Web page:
I promised I’d post a pic of the necklace I made for my Thoth charm, so here we go! I would’ve loved to have made something fancier, but it would’ve overwhelmed the pendant. The beads are vintage acrylic and glass (the green ones are acrylic, the rest are glass) and it’s strung on sterling with a simple handmade catch. Thoth there was marked sterling, so I felt bad cheaping out with plated wire, so it is straight sterling. (I hope you’re happy Thoth. Have you seen the price of silver these days?) If you saw my post of just the charm when it came in, you’ll noticed I shined His Birdliness up a bit, too (it was less work than trying to patina the rest to match).
Or, things you can learn while watching Leverage with commentary.
John Rogers and Nate Ford have a lot in common, especially when it comes to alcohol. Not only does Rogers usually tell the listener what he’s drinking, you can often hear the ice clinking in the glass when other people are talking.
Take away Eliot’s disastrous military career and stint as assassin for hire and you basically have Christian Kane: musician, chef, brawler, actor. The man does all of his own fights, I swear.
Sterling never loses, but he sometimes admits Nate is right.
At the beginning of each episode, the commentators introduce themselves. At the beginning of “The Frame-up Job”, in which Sterling thinks Sophie has stolen a famous painting, every commentator impersonates Mark Sheppard as Sterling during his introduction.
Portland is full of good actors.
Every instance of fraud on the show has real-life counterparts, most of which are far worse than what the show portrayed.
The heartbreaking detail of Hardison, Parker, and Eliot holding hands in death was *not* in the script, but came from the actors.
Pretty much everybody cried on set during the filming of the final episode.
Gina Bellman decided on Sophie’s real name.
John Rogers subscribes to the Smithers Hypothesis, which is that shows are more interesting if you assume the bad guy’s sidekick is secretly in love with him. (This applies regardless of the genders of the bad guy and the sidekick.)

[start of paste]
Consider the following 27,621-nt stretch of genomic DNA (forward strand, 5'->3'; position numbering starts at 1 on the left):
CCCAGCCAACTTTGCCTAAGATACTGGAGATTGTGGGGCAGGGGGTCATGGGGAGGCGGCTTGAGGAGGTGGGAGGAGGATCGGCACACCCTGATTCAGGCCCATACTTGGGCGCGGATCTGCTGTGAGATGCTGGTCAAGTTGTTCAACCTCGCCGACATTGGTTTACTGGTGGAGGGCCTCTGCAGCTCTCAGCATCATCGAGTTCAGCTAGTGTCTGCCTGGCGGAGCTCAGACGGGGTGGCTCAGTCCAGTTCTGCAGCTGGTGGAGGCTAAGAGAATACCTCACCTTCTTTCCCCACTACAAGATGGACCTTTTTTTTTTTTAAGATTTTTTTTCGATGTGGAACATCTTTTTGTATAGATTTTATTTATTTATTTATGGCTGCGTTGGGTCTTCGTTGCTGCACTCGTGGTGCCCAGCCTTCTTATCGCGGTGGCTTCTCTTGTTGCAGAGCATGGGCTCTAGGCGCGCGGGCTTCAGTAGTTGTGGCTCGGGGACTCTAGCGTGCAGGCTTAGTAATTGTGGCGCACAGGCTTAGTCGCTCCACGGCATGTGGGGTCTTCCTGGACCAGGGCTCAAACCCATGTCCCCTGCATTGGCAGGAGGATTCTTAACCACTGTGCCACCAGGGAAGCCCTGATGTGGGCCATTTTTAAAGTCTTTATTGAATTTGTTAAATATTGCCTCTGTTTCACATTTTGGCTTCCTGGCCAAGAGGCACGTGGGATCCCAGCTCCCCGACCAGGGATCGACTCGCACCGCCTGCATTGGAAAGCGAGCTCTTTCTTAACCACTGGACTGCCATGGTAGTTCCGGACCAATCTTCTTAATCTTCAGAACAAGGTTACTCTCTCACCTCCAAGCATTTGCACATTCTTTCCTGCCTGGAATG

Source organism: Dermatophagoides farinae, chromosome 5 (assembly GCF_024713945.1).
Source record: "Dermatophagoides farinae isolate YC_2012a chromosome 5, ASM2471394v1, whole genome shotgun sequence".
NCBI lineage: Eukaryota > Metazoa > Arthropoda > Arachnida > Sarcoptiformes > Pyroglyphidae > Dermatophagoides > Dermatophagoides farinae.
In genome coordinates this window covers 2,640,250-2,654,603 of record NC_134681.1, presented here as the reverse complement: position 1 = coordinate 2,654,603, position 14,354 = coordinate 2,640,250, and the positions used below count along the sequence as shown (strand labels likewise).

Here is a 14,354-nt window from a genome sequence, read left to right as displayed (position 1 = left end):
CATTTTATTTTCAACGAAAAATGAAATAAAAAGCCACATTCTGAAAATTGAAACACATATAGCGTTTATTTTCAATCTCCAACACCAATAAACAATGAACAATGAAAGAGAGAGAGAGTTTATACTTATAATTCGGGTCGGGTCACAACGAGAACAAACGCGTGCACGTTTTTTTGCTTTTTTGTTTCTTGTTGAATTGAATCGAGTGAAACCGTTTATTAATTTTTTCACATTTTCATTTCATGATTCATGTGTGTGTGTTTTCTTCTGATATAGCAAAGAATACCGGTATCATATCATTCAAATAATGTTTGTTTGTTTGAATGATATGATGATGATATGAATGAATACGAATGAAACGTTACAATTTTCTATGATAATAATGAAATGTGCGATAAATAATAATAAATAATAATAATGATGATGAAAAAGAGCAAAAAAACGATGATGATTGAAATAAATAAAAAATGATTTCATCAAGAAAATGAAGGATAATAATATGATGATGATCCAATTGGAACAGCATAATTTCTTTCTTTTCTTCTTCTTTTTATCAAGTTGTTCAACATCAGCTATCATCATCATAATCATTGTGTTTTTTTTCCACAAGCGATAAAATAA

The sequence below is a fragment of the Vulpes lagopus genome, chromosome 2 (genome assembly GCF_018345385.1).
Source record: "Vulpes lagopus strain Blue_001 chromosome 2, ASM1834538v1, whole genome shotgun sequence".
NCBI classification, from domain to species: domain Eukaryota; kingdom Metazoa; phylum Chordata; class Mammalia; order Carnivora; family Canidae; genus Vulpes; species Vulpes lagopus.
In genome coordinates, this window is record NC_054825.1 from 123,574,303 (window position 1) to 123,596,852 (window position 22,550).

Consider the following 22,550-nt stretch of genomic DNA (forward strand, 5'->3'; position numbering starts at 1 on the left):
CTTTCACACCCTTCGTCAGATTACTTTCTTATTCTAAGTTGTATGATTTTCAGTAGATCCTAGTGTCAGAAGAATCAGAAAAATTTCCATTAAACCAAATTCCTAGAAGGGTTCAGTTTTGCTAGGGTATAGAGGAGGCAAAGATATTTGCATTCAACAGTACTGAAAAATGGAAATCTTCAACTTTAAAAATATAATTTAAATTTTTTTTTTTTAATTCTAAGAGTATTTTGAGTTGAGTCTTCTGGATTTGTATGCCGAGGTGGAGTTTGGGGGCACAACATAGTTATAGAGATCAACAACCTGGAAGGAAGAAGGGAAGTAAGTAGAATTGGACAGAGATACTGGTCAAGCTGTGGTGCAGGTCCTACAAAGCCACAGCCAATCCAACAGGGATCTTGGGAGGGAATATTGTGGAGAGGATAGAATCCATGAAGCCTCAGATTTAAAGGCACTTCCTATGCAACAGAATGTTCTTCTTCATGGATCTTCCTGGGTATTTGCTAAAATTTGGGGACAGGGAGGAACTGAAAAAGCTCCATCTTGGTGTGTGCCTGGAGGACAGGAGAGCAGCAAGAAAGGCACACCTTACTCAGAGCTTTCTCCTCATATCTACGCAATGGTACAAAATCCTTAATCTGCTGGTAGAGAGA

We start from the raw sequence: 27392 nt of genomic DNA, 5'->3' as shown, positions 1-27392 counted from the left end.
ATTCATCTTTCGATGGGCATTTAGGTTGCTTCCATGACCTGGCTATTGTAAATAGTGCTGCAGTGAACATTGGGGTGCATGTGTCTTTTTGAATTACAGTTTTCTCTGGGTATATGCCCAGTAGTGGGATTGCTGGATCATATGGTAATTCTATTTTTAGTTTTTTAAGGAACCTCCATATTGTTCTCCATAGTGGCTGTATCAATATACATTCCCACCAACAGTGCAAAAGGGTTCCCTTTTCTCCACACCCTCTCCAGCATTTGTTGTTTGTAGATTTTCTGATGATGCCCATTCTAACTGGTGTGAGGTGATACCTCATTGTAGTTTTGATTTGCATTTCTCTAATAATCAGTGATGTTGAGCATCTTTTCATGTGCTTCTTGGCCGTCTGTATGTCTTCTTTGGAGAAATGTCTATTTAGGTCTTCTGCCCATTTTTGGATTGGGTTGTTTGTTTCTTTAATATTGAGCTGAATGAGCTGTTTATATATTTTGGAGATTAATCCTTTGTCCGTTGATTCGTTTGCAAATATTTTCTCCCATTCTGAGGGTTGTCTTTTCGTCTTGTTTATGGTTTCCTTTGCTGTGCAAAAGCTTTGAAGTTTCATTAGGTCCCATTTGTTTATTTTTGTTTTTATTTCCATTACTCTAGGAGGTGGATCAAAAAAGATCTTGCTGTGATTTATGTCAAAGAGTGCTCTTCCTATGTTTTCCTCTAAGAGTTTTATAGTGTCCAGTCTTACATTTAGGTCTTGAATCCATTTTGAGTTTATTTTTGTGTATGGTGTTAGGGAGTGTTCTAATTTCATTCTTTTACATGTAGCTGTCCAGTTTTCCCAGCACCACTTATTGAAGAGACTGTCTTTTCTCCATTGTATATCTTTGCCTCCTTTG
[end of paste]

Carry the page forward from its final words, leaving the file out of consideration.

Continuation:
Rogers also subscribes to the theory that the characters’ sex lives are “whatever makes you want to watch the show”.
Rogers really is the Anti-Moffat. I came to this conclusion after noticing how often he compliments Gina Bellman, Beth Riesgraf, and Jeri Ryan on their appearance, then listening to how he does it and what he says about the men on the show. The right pair of boots on an actress will make him fervently exclaim, “Jesus Murphy!” He seems to think Beth Riesgraf has the best smile in the world. But he’s full of praise for the skill of Nadine Haders, their chief costumer, and he lavishes much more praise on the actresses’ work than on their legs. He also repeatedly calls Christian Kane “charming” and acknowledges that women go for him. He openly admires how Aldis Hodge looks in a suit. And he’s lavish in praise for the men’s acting as for the women’s.
I have actually not once heard John Rogers say anything skeevy about women, in four seasons’ worth of commentaries. (I don’t have season one yet.) All of his female characters have depth and agency. None of them is ever merely a damsel in distress, not even a 12-year-old girl. Nobody, male or female, ever gets shamed for having sex. Set the number of times he admires an actress in boots or remarks on her charisma next to the number of times he praises her ability and craft as an actress, and his praise for ability and craft weighs far more.
John Rogers is the Anti-Moffat, and this is another reason why you should watch Leverage.
1930’s, extraordinarily rare and ingenious Art Deco Sterling silver travelling cocktail set by Cartier of Paris, comprising of two, 2-pint capacity spirit flasks, flanking a central covered container, which assembles into a long-necked cocktail shaker, with dual integral strainer and juicer, and knurled screw-cap perfect for use as a spirit measure, and 4 silver shot cups for serving. All component parts marked Cartier and STERLING, and bearing registration numbers. Comes with a fitted three door long-grain burgundy leather Cartier presentation case.